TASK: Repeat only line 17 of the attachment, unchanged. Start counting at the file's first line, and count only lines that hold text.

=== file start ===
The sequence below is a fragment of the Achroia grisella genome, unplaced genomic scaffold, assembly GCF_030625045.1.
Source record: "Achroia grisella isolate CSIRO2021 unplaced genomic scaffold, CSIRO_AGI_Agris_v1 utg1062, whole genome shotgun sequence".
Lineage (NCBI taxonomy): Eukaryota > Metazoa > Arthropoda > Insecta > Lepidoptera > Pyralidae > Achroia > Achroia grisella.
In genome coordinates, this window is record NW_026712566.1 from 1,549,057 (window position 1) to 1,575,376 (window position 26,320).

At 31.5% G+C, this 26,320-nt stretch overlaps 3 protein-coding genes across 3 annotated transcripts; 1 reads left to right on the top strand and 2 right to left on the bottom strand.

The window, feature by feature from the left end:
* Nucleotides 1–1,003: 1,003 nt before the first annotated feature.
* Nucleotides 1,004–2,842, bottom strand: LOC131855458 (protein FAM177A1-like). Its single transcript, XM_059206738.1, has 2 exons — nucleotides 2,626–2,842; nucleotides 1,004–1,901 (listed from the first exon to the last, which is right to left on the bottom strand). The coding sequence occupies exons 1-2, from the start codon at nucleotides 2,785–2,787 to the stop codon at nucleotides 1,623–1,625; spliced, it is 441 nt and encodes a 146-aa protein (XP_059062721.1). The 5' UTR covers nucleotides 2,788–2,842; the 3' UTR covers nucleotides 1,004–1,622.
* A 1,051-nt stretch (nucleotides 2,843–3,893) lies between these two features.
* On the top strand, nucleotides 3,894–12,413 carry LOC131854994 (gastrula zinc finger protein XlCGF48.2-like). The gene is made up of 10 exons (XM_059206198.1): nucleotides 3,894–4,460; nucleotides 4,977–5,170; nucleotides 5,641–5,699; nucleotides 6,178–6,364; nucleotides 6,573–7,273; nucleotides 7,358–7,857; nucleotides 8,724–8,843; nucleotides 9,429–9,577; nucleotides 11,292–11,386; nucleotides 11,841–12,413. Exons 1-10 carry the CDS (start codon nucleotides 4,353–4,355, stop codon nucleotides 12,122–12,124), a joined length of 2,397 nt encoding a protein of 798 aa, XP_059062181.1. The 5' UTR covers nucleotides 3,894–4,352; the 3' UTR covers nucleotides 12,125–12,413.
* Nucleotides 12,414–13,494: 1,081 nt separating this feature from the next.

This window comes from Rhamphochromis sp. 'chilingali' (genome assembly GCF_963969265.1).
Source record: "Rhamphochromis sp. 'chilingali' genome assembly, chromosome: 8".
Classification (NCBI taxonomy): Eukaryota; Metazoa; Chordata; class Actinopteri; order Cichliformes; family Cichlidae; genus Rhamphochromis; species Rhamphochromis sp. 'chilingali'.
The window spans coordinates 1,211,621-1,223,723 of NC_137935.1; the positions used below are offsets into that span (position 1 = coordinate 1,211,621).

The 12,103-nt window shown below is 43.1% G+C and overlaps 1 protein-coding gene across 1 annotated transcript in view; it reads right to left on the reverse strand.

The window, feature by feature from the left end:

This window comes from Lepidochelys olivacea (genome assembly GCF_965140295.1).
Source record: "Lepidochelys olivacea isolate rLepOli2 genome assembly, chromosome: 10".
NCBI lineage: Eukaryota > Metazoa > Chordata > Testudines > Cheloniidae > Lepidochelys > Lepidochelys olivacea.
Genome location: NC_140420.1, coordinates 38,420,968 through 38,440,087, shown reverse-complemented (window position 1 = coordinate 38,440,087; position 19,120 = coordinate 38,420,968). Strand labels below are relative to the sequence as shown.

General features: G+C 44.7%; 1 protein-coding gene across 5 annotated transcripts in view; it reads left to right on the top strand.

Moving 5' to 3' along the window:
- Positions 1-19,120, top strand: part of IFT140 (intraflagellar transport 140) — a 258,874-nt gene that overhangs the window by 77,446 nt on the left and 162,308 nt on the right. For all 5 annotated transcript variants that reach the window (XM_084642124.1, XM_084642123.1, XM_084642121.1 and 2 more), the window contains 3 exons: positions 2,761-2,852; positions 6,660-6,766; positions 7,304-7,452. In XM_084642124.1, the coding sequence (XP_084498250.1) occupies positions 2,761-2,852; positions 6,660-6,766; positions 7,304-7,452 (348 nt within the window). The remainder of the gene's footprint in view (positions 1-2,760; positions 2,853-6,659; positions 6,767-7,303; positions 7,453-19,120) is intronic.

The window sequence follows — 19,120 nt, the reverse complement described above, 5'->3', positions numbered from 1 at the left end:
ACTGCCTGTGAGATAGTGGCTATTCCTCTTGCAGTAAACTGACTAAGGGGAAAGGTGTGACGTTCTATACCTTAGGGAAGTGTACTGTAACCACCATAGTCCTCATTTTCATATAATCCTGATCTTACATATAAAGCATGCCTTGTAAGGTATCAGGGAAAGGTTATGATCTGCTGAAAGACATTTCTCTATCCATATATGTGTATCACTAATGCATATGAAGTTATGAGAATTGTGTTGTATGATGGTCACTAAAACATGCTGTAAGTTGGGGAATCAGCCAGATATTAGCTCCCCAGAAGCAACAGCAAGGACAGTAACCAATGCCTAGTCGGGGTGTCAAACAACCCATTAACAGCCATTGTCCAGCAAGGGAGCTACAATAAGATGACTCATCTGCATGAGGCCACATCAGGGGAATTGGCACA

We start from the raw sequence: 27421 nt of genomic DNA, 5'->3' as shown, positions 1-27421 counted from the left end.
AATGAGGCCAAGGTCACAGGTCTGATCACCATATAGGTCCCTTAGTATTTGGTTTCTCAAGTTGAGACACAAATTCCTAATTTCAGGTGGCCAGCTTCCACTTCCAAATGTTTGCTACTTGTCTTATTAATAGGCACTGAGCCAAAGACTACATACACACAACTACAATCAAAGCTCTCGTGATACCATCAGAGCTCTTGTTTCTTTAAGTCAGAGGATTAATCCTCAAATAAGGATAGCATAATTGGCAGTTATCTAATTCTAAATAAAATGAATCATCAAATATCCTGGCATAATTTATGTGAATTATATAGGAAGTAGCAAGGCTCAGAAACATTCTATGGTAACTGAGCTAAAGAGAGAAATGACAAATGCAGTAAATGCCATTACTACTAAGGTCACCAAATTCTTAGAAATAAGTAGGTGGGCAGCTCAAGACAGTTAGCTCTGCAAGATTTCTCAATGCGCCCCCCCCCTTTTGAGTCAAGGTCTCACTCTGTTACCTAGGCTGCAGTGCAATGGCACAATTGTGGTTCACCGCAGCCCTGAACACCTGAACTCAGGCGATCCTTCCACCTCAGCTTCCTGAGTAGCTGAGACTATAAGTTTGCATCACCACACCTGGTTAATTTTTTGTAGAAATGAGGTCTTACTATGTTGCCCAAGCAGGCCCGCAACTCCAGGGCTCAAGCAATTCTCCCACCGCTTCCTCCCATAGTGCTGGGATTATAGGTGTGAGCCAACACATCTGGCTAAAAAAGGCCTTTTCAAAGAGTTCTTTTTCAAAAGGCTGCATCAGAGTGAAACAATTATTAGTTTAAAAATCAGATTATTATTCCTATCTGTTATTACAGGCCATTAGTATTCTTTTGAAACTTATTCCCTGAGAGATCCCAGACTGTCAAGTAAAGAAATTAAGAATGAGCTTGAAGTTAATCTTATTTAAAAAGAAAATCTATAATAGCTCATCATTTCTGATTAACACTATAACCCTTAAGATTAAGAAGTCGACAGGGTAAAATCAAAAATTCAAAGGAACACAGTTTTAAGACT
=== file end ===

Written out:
The window, feature by feature from the left end: